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The Impractical Ben Op

Two days after my trip to DC and Charlottesville, and I’m still reflecting on how much it helped me clarify some things on the Benedict Option. I don’t want to get too deeply into detail here, because some of these conversations were private. The gist of it, though, were plenty of stories about how many Christians sense that something is seriously wrong with our culture today and the church’s relationship to it, but how deeply reluctant people are to do anything about it that would require them to be countercultural in ways that discomfit them — that is, conflict with the American Way of Life, as they conceive it. That’s a fault.

But it’s also the case, I heard, that the structure of American life today requires so much from families that it is hard for them to do it even if they want to. This is not their fault, and it’s a real problem, and it has to be faced as we collaborate to figure out what the Benedict Option is, and must be.

On this front, I continue to be grateful for my friend Jake Meador’s attention to the Benedict Option. Jake writes as a young Evangelical family man who lives in Nebraska, and who is deeply aware of the necessity for the Ben Op, and the obstacles to it. In his most recent reflection, Jake takes on the Ben Op’s impracticality. 

He says that the busy-ness of everyday life means that well-intentioned Ben Oppish works

often fail due to a lack of time, energy, or resources (either physical or mental).

This, I suspect, will continue to be one of the chief practical problems facing the Benedict Option: How can we recover a way of life shaped more like that of the historic church while generally not having access to the sorts of cultural and social capital that have historically nurtured and sustained that way of life?

Put another way—many of us lack the spiritual, social, familial, and economic resources that held church communities together in the past. This is where the felt need for BenOp-type communities comes from. And yet it is precisely the lack of those resources that makes acquiring even a proxy for them so incredibly difficult.

And the problem does not exist on a purely practical or logistical level, although the problems there are considerable. There is also an academic problem here as well. The sort of social critique that the BenOp rests on is reliant upon categories and ways of thinking that are not native to most contemporary Americans and thus require some amount of work to understand.

Jake goes on to say that we probably need to think small about the Ben Op before we can think big:

We need a way of talking about smaller, simpler steps that individual Christians and churches can take to address these problems. In the long run, starting rural communes, new churches, new schools, and the like is the way forward. But in the short-term we need smaller ideas in order to build a bridge between where we are today and where we want to be.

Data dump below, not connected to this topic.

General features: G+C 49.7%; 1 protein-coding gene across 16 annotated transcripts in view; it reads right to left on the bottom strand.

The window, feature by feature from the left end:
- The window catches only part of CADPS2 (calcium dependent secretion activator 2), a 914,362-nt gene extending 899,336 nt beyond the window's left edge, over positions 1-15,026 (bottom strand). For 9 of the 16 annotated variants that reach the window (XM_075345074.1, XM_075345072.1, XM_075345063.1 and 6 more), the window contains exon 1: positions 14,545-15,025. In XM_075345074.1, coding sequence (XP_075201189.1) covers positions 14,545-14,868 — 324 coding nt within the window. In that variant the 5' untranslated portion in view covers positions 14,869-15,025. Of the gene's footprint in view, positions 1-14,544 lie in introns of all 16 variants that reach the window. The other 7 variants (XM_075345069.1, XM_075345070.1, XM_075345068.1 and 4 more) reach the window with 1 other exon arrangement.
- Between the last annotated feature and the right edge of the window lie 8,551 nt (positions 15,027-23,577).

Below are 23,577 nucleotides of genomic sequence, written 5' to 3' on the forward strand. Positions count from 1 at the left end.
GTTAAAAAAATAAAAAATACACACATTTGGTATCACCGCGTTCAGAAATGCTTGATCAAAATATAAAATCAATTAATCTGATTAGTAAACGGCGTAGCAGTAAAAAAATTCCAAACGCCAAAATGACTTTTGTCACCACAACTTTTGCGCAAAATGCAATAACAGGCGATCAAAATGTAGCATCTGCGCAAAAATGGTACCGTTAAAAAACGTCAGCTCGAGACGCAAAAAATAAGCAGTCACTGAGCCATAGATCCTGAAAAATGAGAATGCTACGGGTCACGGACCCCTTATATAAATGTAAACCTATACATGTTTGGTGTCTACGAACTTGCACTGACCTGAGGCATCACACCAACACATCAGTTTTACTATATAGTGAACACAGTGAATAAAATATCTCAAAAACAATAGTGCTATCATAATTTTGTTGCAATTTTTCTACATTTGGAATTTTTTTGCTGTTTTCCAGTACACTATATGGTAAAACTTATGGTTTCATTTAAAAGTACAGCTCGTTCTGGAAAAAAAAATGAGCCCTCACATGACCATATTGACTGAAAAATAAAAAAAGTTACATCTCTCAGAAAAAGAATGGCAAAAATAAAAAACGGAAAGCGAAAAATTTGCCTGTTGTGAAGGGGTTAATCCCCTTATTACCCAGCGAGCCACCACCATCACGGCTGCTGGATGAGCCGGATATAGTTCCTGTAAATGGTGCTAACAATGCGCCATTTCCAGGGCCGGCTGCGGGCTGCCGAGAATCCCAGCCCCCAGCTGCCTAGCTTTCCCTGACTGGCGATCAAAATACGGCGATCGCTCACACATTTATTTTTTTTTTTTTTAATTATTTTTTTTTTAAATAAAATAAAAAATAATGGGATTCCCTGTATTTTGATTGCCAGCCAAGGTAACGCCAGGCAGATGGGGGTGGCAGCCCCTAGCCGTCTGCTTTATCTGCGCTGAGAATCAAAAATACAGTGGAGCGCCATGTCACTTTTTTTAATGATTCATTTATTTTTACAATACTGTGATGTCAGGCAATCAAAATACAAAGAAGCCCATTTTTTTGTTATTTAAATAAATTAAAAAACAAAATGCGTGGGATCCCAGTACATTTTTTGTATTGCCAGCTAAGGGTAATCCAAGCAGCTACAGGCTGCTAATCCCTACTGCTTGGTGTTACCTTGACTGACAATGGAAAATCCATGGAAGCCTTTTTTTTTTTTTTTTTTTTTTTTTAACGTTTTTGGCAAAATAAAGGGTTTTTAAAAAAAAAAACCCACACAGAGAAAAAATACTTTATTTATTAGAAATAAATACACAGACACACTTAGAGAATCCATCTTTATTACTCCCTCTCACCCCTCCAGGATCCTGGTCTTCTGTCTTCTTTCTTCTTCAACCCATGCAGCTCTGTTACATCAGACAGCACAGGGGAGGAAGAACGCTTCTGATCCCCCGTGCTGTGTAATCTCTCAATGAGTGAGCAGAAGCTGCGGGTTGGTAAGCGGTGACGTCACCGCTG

Read the whole thing. You know who’s got the right idea? Leah Libresco, who told me at dinner last weekend, “I’m the person who will tell you, ‘I can’t make the first thing you want happen, but here’s the second-best thing, so let’s do it!'” Or something to that effect. What she’s saying is that we can’t let the perfect become the enemy of the good. It’s more important to do something, however insufficient, than to do nothing. As she writes in the post I link to at her name above:

I asked both speakers [Ken Myers and Rod Dreher — RD] what they would recommend that people in the audience do now (either this week, or, if possible, this afternoon) that could be a good first step toward future BenOp projects, but also just good in itself.  (To preclude the temptation that I’m vulnerable to, too, I specified the action shouldn’t be “Read [X]“).  Between the two of them, they came up with:

  1. Invite someone/a group to dinner
  2. Memorize a poem (nourishing through arts)
  3. Adopt a prayer rule (simple is fine, but let it be rooted in some kind of tradition, rather than purely choose-your-own-adventure)

I liked all of these, and 1 and 3 are ones that I do.  They’re nice because they’re the start of a habit, but don’t require an extraordinary effort to begin.

My prayer rule, in case you’re wondering, is Morning and Evening Office, but it’s a little less stable than I’d like at present.  I’ve pegged it to commutes before, but my working schedule doesn’t allow it, so there’s more ad hoc fitting it in (or missing it!) than I’d like.

A prayer rule touches on some of the stability/institutional character of the Benedict Option.  It doesn’t technically involve others, but it could if it’s the kind of thing you can invite others into.  For families, this is a little more straightforward, but people with housemates can see if others are interested, and I’ve asked others to join me for my Evening Prayer practice at the end of alumni debates, on the way home from bars with friends, etc.  Having a regular practice helps keep me on track, and also gives me something to be hospitable with.